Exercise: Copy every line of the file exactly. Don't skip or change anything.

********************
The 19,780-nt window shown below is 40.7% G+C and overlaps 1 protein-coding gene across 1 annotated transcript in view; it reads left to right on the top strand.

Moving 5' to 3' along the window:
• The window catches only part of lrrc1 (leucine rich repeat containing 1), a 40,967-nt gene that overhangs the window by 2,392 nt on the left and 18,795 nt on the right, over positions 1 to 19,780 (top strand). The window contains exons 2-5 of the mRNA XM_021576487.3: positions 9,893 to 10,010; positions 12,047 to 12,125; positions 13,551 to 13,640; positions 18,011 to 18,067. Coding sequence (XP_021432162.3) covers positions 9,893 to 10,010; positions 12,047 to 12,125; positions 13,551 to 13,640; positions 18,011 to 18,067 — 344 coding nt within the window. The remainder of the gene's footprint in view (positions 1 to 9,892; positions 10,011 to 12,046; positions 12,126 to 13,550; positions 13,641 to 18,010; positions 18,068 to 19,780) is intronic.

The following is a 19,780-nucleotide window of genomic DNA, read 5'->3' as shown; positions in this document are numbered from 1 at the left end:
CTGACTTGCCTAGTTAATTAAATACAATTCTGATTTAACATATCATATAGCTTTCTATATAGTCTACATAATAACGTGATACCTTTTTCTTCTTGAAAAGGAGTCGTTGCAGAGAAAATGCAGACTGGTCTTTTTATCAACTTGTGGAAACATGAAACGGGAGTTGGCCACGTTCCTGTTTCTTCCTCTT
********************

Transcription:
The 19,780-nt window shown below is 40.7% G+C and overlaps 1 protein-coding gene across 1 annotated transcript in view; it reads left to right on the top strand.

Moving 5' to 3' along the window:
• The window catches only part of lrrc1 (leucine rich repeat containing 1), a 40,967-nt gene that overhangs the window by 2,392 nt on the left and 18,795 nt on the right, over positions 1 to 19,780 (top strand). The window contains exons 2-5 of the mRNA XM_021576487.3: positions 9,893 to 10,010; positions 12,047 to 12,125; positions 13,551 to 13,640; positions 18,011 to 18,067. Coding sequence (XP_021432162.3) covers positions 9,893 to 10,010; positions 12,047 to 12,125; positions 13,551 to 13,640; positions 18,011 to 18,067 — 344 coding nt within the window. The remainder of the gene's footprint in view (positions 1 to 9,892; positions 10,011 to 12,046; positions 12,126 to 13,550; positions 13,641 to 18,010; positions 18,068 to 19,780) is intronic.

The following is a 19,780-nucleotide window of genomic DNA, read 5'->3' as shown; positions in this document are numbered from 1 at the left end:
CTGACTTGCCTAGTTAATTAAATACAATTCTGATTTAACATATCATATAGCTTTCTATATAGTCTACATAATAACGTGATACCTTTTTCTTCTTGAAAAGGAGTCGTTGCAGAGAAAATGCAGACTGGTCTTTTTATCAACTTGTGGAAACATGAAACGGGAGTTGGCCACGTTCCTGTTTCTTCCTCTT